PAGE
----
Mumbai: The spotlight remains firmly on corporate governance issues two weeks after the founder of Satyam Computer Services Ltd, B. Ramalinga Raju, confessed to doctoring the company’s books to the tune of Rs7,136 crore in India’s biggest accounting scandal.
While investigating agencies try to unravel the fraud, Crisil Research, an arm of credit rating agency Crisil Ltd, the Indian associate of Standard and Poor’s, found there are at least a dozen ways a company can creatively cook the books.
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Crisil Research came across these loopholes by studying the notes to account and footnotes in the annual reports of companies. While most of them would probably not amount to a violation of the law in letter, at least some are breaches of the law in spirit.
“To call them malpractices would be harsh. The companies are just exploiting the loopholes that exist in the law,” said a partner at a Mumbai-based firm of chartered accountants, who didn’t want to be identified.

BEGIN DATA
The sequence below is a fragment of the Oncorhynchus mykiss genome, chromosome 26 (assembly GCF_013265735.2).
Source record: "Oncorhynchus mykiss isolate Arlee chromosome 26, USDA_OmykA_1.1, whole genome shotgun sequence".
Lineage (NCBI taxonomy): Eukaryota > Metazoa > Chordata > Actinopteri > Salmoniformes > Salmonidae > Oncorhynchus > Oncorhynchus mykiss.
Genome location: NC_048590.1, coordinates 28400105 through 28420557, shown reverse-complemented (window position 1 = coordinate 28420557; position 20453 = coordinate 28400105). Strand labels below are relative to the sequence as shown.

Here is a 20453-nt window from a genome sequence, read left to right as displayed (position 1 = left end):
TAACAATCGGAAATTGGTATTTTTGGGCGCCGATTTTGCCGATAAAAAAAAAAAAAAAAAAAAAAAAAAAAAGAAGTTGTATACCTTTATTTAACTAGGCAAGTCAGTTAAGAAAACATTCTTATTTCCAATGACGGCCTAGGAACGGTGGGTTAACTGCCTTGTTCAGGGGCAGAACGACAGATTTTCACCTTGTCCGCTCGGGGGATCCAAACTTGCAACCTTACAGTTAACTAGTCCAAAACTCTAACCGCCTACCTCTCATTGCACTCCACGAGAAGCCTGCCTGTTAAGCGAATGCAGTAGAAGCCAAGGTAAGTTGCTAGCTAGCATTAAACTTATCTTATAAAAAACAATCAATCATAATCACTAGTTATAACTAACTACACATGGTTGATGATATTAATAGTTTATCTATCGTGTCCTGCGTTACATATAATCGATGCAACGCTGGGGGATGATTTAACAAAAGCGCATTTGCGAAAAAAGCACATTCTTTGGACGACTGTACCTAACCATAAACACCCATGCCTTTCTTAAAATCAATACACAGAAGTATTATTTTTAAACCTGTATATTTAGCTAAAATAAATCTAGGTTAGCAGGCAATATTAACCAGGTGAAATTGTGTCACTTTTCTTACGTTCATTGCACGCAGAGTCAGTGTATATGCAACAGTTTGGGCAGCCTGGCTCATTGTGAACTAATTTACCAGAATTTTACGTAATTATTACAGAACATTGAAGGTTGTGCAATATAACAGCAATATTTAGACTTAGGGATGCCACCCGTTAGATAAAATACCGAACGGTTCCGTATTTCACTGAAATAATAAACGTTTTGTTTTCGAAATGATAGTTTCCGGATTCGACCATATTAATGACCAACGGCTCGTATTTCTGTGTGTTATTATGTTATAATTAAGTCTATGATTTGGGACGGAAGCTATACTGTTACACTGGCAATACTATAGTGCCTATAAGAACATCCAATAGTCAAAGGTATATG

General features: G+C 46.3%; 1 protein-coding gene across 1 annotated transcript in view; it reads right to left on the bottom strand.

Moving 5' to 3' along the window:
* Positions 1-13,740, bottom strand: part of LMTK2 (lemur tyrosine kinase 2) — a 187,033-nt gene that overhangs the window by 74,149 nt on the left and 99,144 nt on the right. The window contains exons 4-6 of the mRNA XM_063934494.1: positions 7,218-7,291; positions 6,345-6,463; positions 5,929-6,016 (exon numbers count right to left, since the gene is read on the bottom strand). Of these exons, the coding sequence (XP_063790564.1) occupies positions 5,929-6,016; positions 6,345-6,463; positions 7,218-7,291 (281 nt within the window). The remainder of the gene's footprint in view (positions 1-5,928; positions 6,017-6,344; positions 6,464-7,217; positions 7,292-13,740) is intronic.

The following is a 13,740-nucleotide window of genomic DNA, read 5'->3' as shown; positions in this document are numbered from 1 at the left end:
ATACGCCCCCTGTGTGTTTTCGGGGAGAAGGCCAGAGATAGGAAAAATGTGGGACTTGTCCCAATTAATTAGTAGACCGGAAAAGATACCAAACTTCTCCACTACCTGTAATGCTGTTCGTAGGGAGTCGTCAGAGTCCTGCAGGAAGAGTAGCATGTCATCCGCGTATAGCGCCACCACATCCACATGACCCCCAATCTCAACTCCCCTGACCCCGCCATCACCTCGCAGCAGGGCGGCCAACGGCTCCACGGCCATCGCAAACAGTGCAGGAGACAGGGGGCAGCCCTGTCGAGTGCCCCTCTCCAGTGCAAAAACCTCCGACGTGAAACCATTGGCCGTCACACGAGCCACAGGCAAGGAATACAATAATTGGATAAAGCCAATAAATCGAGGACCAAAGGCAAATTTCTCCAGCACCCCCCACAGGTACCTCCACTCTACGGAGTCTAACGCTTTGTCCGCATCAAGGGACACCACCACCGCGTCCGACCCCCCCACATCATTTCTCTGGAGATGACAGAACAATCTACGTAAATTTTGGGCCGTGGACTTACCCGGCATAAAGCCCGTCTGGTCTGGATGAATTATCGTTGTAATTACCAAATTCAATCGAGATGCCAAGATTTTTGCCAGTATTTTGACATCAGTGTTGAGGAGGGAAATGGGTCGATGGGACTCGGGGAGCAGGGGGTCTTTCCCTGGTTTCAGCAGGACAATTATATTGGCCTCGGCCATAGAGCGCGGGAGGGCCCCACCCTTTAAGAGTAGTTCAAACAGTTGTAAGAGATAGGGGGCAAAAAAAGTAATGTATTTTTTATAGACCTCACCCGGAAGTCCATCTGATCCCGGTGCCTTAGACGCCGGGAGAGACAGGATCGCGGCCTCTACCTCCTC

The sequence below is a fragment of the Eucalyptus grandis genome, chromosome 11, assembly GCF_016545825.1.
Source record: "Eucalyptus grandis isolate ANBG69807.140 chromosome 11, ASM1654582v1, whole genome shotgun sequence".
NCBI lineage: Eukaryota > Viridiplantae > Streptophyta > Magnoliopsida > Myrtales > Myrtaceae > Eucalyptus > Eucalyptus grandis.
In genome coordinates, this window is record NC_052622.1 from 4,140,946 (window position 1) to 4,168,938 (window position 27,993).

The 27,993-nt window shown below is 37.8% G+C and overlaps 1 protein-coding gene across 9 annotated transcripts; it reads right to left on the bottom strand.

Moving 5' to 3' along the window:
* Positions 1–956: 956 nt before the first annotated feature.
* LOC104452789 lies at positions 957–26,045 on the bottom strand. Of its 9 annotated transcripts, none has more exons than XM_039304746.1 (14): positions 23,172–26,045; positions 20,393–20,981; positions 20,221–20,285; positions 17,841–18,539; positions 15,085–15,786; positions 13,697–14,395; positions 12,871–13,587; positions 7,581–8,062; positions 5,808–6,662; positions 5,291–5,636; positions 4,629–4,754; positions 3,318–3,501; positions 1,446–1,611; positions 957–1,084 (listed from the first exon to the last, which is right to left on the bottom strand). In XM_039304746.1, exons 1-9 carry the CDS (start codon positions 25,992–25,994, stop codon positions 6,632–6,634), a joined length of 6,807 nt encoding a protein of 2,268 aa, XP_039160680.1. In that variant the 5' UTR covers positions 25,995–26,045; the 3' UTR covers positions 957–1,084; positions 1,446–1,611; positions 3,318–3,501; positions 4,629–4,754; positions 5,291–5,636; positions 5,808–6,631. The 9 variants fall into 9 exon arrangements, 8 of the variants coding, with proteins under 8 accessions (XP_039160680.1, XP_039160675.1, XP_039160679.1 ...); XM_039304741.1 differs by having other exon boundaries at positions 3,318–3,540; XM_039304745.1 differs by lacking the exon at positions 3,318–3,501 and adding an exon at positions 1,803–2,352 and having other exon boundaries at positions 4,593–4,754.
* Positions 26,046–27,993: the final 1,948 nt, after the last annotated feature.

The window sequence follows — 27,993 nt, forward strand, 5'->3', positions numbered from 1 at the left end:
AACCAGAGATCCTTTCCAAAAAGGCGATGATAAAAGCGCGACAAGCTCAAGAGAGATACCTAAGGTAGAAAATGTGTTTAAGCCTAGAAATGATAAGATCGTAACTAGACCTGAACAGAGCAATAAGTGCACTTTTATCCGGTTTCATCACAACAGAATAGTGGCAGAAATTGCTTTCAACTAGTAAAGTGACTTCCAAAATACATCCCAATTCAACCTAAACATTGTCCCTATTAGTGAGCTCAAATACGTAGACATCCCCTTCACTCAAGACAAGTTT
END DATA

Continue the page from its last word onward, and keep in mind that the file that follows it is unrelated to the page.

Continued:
Listed below are the ways companies exploit these loopholes, collated after discussions with Crisil Research and at least two company secretaries of Mumbai-based firms:
Write-off expenses from reserves: Expenses towards research and development or money paid to employees or provision for taxes as part of a voluntary retirement scheme must reflect in the profit and loss (P&L) statement. Companies can show it as a one-time expense or amortize it over several quarters. In practice, many Indian firms take the easy way out by writing these off or deducting this amount from the reserves. This means expenses are understated in the P&L account and consequently, current profits look rosier than they are.
Show previous year’s expenses as this year’s income: By writing off a one-time expense against reserves, a firm can inflate its profits. If for some reason, the company doesn’t have to incur the expense (in case of tax provisions), it writes this expense back into the books. But instead of adding it to the reserves from where this amount was originally deducted, the company can show it as income in the P&L account, thus increasing profit.